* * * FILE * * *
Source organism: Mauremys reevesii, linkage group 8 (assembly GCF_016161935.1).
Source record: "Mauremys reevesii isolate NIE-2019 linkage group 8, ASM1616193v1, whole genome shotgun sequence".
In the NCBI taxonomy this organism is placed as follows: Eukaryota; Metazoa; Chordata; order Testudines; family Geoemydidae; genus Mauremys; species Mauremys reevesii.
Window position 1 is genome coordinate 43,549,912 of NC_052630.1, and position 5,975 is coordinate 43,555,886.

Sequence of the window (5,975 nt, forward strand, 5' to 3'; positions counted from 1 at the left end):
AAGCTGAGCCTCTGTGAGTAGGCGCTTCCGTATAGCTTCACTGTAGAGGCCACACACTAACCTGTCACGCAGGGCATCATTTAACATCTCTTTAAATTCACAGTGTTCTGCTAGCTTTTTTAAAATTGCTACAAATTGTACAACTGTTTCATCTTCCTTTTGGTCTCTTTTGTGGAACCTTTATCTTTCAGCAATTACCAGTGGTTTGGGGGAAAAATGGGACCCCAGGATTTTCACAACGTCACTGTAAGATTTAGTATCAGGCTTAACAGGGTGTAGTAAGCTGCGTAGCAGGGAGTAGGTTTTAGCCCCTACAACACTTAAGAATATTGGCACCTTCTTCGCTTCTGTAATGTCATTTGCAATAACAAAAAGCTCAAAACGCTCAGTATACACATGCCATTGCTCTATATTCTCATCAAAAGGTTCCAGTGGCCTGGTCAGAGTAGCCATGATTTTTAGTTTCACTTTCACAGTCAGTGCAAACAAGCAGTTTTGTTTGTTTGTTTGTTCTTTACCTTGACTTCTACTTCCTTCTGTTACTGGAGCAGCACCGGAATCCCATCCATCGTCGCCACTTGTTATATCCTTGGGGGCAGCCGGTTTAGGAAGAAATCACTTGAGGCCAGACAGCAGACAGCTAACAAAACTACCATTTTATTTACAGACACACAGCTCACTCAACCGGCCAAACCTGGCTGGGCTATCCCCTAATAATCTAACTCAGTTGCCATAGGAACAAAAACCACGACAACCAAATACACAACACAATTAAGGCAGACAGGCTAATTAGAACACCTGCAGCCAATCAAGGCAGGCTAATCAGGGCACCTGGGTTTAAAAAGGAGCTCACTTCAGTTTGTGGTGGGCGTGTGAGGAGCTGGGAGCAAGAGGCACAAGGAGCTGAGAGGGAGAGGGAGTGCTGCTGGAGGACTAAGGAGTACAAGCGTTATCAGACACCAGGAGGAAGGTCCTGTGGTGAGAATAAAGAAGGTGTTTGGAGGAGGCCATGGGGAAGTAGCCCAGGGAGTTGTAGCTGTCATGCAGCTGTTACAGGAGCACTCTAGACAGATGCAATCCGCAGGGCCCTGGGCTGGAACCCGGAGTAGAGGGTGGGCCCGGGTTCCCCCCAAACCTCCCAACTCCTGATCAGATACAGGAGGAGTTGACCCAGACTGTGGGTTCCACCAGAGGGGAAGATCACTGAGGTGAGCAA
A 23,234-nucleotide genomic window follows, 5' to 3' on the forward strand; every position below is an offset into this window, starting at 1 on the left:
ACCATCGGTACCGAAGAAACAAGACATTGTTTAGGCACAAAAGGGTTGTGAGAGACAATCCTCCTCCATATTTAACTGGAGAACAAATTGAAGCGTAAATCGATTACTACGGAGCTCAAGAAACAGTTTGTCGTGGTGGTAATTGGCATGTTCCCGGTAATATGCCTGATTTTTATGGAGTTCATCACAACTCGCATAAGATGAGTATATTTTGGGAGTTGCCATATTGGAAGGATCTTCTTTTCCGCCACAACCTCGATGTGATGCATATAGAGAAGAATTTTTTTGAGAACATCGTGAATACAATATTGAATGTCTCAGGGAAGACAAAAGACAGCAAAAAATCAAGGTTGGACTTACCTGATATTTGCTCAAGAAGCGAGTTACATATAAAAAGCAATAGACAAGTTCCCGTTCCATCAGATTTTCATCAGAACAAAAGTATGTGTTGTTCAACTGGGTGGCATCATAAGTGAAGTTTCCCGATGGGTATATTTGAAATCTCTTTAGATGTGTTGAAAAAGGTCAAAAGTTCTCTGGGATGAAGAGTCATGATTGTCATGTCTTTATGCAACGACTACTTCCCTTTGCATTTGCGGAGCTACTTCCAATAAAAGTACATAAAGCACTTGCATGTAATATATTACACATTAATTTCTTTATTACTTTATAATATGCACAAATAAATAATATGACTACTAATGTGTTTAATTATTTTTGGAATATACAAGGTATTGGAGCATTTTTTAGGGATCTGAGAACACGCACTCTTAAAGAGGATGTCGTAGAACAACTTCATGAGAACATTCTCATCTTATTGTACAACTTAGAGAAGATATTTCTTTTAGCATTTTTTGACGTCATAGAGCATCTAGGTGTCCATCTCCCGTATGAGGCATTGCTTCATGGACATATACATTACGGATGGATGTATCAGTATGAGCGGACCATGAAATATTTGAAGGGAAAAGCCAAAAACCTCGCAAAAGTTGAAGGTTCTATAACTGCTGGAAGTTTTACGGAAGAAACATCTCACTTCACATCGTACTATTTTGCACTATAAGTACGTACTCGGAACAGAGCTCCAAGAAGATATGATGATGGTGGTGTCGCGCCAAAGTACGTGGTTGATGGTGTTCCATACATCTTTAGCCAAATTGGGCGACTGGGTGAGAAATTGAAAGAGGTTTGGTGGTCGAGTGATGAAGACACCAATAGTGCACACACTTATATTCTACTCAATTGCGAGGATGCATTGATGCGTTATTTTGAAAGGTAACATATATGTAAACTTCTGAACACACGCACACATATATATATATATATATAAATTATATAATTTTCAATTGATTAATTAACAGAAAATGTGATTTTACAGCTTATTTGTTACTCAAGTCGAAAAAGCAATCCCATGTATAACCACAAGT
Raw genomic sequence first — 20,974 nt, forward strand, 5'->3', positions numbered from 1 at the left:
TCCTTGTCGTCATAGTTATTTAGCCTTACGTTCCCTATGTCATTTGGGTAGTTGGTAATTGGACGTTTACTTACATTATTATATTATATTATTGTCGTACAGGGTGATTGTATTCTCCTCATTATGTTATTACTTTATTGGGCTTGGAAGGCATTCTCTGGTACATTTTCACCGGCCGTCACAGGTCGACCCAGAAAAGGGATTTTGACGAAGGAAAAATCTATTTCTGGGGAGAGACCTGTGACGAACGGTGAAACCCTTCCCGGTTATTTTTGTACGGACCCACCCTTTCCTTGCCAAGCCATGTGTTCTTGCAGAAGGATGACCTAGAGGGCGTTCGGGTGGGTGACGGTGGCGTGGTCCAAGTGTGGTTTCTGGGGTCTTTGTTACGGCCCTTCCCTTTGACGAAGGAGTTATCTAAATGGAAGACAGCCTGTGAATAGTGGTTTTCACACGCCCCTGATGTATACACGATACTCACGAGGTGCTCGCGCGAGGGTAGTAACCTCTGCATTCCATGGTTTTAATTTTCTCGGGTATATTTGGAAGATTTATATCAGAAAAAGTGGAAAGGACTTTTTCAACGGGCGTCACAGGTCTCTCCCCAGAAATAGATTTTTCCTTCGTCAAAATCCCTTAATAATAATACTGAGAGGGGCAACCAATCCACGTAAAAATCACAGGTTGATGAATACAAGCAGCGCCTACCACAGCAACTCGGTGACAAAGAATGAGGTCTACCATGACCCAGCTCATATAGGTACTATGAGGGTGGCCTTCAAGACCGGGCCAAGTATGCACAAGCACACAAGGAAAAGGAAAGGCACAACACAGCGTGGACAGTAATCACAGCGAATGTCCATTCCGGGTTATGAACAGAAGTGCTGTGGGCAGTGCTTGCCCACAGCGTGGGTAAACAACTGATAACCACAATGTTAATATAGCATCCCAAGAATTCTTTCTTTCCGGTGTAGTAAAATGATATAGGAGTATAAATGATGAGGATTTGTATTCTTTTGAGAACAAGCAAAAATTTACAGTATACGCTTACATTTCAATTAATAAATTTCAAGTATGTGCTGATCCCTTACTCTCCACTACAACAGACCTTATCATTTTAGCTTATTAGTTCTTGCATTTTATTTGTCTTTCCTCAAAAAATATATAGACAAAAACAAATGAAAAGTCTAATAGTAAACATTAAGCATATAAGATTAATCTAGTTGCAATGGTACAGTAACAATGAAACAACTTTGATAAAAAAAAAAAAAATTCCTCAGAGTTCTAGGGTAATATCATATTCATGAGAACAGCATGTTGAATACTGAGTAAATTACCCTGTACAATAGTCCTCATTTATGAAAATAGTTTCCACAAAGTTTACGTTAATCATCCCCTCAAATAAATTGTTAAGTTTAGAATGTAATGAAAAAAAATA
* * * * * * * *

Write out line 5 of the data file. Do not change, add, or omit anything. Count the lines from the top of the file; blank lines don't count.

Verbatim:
Sequence of the window (5,975 nt, forward strand, 5' to 3'; positions counted from 1 at the left end):